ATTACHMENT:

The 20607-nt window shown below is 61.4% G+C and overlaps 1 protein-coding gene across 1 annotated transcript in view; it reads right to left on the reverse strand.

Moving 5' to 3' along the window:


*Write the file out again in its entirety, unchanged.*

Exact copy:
The 20607-nt window shown below is 61.4% G+C and overlaps 1 protein-coding gene across 1 annotated transcript in view; it reads right to left on the reverse strand.

Moving 5' to 3' along the window: